Emergency protective orders

Filing a Protective Order

Protective orders are available in all service areas of Sanctuary, Inc., including Christian, Caldwell, Crittenden, Hopkins, Lyon, Livingston, Muhlenberg, Todd and Trigg counties. You DO NOT have to pay to file a request for a protective order.

Protective Orders in Kentucky

There are different categories of restraining orders from various court proceedings, including but not limited to criminal court and other family court cases. We are providing information specifically on the Kentucky Domestic Violence Order as it provides stricter enforcement laws and consequences if violated compared to other types of restraining orders.

In Kentucky, protective orders are commonly known as EPOs (emergency protective orders), DVOs (domestic violence orders) and IPOs (interpersonal protective orders). The person who requests protection is known as the petitioner and the person for whom it is against is known as the respondent.

About Emergency Protective Orders (EPO)

To file a request for an EPO, you must show there has been an act of domestic violence. The state of Kentucky only grants EPOs when there are signs of physical injury, serious physical injury, sexual assault, sexual abuse or the threat of physical injury, serious physical injury, sexual assault or sexual abuse.

After you request protection, the reviewing judge may grant or deny the EPO or may grant a summons for a future court date for the judge to hear further evidence before making a decision to grant or deny the EPO.

If the judge grants the EPO, it means that the court is granting protection in advance of a full court hearing. An EPO will become binding and effective after the respondent is served with notice of the order.“Served” means that the sheriff’s office provides the respondent with a copy of the order.

From the time that the judge grants an EPO until the hearing takes place, the judge can order the following requirements for protection:

  • No contact
  • No further violence
  • No disposing or damaging of property
  • Stay a specific distance from residence, school, work, minor child, family member
  • Vacate residence
  • Temporary custody
  • Maintain distance of up to 500 feet
  • Enter any other orders as needed, not including GPS tracking

An EPO is temporary. A full hearing is scheduled within 14 days of requesting an EPO. The full hearing can only take place after a respondent is served.If respondent is not served by the court date, the court has the power to keep an EPO in place for up to six months while regularly reviewing the case, usually at two-week increments.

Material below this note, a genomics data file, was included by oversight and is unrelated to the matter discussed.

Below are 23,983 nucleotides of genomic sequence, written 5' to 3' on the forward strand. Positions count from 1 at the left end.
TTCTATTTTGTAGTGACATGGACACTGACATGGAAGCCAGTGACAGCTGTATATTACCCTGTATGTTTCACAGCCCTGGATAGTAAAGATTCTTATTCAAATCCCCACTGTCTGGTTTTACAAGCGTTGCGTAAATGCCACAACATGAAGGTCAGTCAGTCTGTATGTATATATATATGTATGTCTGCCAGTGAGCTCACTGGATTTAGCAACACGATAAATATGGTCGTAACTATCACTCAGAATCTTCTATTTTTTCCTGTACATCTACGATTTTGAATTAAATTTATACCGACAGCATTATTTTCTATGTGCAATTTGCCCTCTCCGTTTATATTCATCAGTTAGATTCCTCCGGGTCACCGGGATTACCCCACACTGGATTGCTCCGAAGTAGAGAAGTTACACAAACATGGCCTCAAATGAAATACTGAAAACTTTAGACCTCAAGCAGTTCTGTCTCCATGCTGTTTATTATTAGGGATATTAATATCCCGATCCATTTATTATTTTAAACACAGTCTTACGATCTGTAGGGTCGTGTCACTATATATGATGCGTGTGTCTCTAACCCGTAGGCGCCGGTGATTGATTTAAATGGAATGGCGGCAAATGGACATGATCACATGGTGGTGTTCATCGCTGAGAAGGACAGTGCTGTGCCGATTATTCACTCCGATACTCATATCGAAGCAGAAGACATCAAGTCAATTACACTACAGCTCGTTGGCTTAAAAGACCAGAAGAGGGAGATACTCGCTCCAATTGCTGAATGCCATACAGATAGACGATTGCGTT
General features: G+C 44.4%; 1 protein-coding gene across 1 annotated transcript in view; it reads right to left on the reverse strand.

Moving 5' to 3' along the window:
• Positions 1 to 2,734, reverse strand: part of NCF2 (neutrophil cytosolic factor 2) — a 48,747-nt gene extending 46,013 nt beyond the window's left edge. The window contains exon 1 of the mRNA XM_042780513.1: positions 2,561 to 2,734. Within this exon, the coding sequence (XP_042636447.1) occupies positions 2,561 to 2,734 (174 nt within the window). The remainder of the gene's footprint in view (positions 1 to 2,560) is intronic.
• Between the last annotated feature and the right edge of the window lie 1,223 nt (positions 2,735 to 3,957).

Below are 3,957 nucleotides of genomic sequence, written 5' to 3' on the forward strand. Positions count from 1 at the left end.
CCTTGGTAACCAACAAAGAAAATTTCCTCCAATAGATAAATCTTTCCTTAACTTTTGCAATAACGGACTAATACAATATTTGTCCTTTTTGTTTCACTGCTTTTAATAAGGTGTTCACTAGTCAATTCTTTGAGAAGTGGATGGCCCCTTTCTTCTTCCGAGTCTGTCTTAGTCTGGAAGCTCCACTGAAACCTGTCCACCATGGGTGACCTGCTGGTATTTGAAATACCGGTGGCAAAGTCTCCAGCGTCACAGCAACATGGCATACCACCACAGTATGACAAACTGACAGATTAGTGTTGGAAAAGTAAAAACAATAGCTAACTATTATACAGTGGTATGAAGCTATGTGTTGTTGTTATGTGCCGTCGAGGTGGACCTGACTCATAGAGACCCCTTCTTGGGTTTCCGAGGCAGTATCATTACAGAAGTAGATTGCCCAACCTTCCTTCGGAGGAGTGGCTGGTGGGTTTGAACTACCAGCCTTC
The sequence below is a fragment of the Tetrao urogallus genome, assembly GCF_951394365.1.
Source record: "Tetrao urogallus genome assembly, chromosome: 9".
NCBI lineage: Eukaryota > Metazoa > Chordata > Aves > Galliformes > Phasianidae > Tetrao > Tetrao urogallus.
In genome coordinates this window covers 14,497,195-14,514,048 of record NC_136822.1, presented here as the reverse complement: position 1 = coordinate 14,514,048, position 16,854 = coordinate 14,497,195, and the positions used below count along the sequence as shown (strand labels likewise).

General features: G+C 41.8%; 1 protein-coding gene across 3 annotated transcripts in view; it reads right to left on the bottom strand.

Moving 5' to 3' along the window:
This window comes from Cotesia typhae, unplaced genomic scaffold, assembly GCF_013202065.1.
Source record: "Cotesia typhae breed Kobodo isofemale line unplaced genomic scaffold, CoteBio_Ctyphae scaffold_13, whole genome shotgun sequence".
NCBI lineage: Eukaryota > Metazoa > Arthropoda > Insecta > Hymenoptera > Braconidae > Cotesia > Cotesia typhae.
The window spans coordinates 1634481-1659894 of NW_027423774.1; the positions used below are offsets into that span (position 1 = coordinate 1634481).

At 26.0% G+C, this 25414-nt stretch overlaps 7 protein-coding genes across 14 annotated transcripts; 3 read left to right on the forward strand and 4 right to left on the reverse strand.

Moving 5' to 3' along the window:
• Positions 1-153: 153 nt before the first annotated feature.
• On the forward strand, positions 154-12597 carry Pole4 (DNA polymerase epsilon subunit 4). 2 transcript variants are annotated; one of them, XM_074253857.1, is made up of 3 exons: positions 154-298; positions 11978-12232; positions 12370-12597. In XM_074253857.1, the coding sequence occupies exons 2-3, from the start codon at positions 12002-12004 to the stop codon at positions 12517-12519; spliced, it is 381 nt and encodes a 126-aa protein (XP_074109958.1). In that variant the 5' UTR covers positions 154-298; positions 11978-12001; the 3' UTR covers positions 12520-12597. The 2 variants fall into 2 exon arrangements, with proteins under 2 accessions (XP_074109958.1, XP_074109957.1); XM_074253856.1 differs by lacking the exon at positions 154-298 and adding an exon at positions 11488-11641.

After the respondent is served, a hearing will go forward where the judge takes evidence from the petitioner, respondent and any witnesses.Evidence may include testimony, photos, communications between the parties, police reports, etc.The evidence will help the judge determine if there were acts of domestic violence as defined by Kentucky law. If there is sufficient evidence, as defined by law, the judge will issue a DVO.

About Domestic Violence Orders (DVO)

To obtain a Kentucky Domestic Violence Order, your relationship with the respondent must meet the definition of family member, married or ex-spouse, who lived together as a couple or have a child in common.

There are 2 kinds of Kentucky DVOs that can be requested:

  • No Contact Order: This means there can be no contact of any kind between you and the respondent
  • No Unlawful Contact Order: This allows you to still have contact with the respondent but stops the respondent from committing any further threats or acts of violence. Judges can order the same requirements in a DVO that they can order on an EPO (see above).

Additionally, they may also order the following requirements:

  • Award temporary maintenance
  • Order counseling or treatment for one or both parties

Kentucky DVOs are limited to three years but may be extended upon motion to the court before expiration of the DVO.If the judge grants you a DVO, you need to keep it with you at all times. It is also a good idea to review safety information.

Interpersonal Protective Order (IPO)

As of January 2016, Kentucky offers its residents a new form of protective order: the IPO, which provides protection to victims of violence and abuse in a dating relationship, victims of sexual assault and victims of stalking.

A petition for an IPO may be filed by:

  • A victim of dating violence and abuse
  • A victim of stalking
  • A victim of sexual assault
  • An adult on behalf of a victim who is a minor otherwise qualifying for relief under this subsection

The petition may be filed in the victim’s county of residence or a county where the victim has fled to escape dating violence and abuse, stalking or sexual assault.

In most Kentucky counties, the IPOs will be heard in District Court rather than Family Court.

Information You May Need to File a Protective Order

Report the requested information to the best of your ability. Providing more information to law enforcement will assist them in serving the defendant.

Information about the abuser that will be helpful in filling out the request:

  • Full name (first, middle, and last)
  • Birth date, Social Security number, driver’s license number
  • Height and weight
  • Current residence address (directions for rural areas)
  • Usual residence address (directions for rural areas)
  • Occupation
  • Employer’s name
  • Employer’s address
  • Was a weapon involved?
  • Is the abuser believed to be armed and dangerous?